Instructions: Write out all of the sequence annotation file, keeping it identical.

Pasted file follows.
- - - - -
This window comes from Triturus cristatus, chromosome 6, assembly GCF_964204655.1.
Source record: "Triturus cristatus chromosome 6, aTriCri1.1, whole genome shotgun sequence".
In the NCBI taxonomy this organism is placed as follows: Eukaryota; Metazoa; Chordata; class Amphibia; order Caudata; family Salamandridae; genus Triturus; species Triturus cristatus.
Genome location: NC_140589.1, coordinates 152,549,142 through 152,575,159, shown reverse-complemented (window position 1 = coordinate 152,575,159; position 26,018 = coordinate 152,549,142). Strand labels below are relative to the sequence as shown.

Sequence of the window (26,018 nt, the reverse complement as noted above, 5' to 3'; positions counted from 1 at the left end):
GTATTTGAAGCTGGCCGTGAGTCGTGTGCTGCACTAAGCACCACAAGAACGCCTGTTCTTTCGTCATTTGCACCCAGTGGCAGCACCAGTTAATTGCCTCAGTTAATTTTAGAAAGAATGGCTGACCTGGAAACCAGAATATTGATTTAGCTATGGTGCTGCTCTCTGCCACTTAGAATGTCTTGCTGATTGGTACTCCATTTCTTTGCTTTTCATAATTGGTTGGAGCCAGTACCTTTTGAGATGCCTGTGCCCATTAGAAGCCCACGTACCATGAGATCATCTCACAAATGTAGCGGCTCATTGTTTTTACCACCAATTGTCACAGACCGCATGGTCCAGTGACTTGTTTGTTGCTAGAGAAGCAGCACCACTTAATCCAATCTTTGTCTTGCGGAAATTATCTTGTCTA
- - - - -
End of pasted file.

This window comes from Triturus cristatus, chromosome 6, assembly GCF_964204655.1.
Source record: "Triturus cristatus chromosome 6, aTriCri1.1, whole genome shotgun sequence".
In the NCBI taxonomy this organism is placed as follows: Eukaryota; Metazoa; Chordata; class Amphibia; order Caudata; family Salamandridae; genus Triturus; species Triturus cristatus.
Genome location: NC_140589.1, coordinates 152,549,142 through 152,575,159, shown reverse-complemented (window position 1 = coordinate 152,575,159; position 26,018 = coordinate 152,549,142). Strand labels below are relative to the sequence as shown.

Sequence of the window (26,018 nt, the reverse complement as noted above, 5' to 3'; positions counted from 1 at the left end):
GTATTTGAAGCTGGCCGTGAGTCGTGTGCTGCACTAAGCACCACAAGAACGCCTGTTCTTTCGTCATTTGCACCCAGTGGCAGCACCAGTTAATTGCCTCAGTTAATTTTAGAAAGAATGGCTGACCTGGAAACCAGAATATTGATTTAGCTATGGTGCTGCTCTCTGCCACTTAGAATGTCTTGCTGATTGGTACTCCATTTCTTTGCTTTTCATAATTGGTTGGAGCCAGTACCTTTTGAGATGCCTGTGCCCATTAGAAGCCCACGTACCATGAGATCATCTCACAAATGTAGCGGCTCATTGTTTTTACCACCAATTGTCACAGACCGCATGGTCCAGTGACTTGTTTGTTGCTAGAGAAGCAGCACCACTTAATCCAATCTTTGTCTTGCGGAAATTATCTTGTCTA